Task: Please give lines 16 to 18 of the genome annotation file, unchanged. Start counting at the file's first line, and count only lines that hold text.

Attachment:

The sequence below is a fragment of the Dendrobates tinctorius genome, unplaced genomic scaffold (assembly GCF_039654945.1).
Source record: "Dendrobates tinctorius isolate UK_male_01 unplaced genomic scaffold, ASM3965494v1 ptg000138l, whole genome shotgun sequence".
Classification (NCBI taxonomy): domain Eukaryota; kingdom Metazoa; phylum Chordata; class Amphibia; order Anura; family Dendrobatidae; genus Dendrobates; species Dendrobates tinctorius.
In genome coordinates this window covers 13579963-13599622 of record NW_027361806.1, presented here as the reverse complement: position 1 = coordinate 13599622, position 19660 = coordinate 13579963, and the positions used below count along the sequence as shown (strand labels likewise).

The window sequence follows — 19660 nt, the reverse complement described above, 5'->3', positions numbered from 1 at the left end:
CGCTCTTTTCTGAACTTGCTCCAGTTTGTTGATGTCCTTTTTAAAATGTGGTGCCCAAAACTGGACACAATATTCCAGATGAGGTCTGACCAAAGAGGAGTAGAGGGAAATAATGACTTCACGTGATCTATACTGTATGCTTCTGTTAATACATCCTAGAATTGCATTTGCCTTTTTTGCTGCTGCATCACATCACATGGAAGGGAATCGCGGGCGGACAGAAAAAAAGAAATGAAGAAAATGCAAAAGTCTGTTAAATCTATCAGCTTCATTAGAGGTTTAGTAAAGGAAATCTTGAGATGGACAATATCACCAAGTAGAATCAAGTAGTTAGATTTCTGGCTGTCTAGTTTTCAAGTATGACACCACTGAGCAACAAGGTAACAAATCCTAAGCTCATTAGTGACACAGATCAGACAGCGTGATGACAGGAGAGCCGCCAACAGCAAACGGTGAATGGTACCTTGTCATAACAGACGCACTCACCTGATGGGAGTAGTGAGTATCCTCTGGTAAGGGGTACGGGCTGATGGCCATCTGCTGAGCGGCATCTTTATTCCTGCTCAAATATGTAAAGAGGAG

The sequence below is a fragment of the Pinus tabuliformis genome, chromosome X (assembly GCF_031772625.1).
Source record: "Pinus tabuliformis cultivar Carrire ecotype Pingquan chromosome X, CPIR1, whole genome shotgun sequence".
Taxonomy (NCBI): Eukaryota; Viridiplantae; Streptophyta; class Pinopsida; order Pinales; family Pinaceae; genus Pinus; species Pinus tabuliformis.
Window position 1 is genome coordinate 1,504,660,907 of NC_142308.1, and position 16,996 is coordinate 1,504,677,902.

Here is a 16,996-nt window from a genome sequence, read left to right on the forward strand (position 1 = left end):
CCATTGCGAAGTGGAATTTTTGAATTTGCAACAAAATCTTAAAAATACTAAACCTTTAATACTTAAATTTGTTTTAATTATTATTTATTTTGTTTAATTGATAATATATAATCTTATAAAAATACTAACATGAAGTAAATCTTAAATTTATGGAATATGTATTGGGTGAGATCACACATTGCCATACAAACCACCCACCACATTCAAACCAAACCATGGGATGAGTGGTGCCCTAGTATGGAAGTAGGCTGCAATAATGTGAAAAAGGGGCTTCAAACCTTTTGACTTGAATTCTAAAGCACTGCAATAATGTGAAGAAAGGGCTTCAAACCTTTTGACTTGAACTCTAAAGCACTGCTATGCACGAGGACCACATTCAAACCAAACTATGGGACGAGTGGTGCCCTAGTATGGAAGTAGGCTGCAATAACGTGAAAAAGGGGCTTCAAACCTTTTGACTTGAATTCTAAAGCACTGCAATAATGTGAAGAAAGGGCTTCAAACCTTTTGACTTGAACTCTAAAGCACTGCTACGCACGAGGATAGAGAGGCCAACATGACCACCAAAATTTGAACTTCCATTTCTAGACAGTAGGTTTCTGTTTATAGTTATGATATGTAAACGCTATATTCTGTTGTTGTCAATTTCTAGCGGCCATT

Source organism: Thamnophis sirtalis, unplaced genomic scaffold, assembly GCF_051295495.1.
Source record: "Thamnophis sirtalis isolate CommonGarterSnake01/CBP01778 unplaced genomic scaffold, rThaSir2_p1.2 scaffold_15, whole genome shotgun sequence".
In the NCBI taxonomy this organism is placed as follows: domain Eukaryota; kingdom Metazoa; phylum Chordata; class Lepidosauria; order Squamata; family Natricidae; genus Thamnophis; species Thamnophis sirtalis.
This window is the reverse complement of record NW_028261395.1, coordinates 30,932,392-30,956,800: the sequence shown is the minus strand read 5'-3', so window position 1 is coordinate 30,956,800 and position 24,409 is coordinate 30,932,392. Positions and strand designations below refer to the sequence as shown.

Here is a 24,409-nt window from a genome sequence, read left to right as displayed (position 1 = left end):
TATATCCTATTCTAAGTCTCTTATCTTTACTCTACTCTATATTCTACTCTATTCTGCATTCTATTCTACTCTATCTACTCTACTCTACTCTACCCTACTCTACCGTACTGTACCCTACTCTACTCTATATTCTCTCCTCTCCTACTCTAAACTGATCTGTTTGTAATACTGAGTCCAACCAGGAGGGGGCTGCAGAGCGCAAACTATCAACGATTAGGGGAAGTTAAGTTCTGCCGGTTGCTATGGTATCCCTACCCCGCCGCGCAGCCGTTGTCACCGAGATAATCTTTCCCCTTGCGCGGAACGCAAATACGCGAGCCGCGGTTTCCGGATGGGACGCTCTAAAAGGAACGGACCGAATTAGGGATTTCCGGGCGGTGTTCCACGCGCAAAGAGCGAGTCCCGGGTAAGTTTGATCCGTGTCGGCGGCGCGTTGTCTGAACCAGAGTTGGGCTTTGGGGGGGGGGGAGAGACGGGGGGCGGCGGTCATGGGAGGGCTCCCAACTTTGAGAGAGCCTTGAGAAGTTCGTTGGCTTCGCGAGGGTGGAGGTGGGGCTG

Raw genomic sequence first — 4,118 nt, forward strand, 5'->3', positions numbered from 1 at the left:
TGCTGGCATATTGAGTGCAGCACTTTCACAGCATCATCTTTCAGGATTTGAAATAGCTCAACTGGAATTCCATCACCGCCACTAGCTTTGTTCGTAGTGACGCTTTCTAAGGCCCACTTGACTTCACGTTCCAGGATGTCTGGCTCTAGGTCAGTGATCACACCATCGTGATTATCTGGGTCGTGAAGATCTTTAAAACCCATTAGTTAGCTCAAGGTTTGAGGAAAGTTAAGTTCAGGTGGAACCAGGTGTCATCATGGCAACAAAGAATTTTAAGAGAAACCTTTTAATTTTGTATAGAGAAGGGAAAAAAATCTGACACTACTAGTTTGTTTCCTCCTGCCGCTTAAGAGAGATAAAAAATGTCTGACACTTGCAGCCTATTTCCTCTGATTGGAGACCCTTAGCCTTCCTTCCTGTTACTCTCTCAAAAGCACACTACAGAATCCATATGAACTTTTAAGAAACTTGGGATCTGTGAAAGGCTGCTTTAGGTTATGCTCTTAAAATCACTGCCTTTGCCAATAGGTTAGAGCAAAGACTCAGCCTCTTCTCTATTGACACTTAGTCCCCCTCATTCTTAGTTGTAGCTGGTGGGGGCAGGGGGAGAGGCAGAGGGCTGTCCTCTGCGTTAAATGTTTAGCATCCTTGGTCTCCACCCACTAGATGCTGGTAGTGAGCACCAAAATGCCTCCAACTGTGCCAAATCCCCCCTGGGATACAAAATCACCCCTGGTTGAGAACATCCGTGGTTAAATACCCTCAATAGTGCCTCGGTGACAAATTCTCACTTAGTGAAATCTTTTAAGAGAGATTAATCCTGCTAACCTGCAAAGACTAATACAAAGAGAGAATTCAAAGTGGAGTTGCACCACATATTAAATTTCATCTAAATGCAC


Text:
This window is the reverse complement of record NW_028261395.1, coordinates 30,932,392-30,956,800: the sequence shown is the minus strand read 5'-3', so window position 1 is coordinate 30,956,800 and position 24,409 is coordinate 30,932,392. Positions and strand designations below refer to the sequence as shown.

Here is a 24,409-nt window from a genome sequence, read left to right as displayed (position 1 = left end):
TATATCCTATTCTAAGTCTCTTATCTTTACTCTACTCTATATTCTACTCTATTCTGCATTCTATTCTACTCTATCTACTCTACTCTACTCTACCCTACTCTACCGTACTGTACCCTACTCTACTCTATATTCTCTCCTCTCCTACTCTAAACTGATCTGTTTGTAATACTGAGTCCAACCAGGAGGGGGCTGCAGAGCGCAAACTATCAACGATTAGGGGAAGTTAAGTTCTGCCGGTTGCTATGGTATCCCTACCCCGCCGCGCAGCCGTTGTCACCGAGATAATCTTTCCCCTTGCGCGGAACGCAAATACGCGAGCCGCGGTTTCCGGATGGGACGCTCTAAAAGGAACGGACCGAATTAGGGATTTCCGGGCGGTGTTCCACGCGCAAAGAGCGAGTCCCGGGTAAGTTTGATCCGTGTCGGCGGCGCGTTGTCTGAACCAGAGTTGGGCTTTGGGGGGGGGGGAGAGACGGGGGGCGGCGGTCATGGGAGGGCTCCCAACTTTGAGAGAGCCTTGAGAAGTTCGTTGGCTTCGCGAGGGTGGAGGTGGGGCTG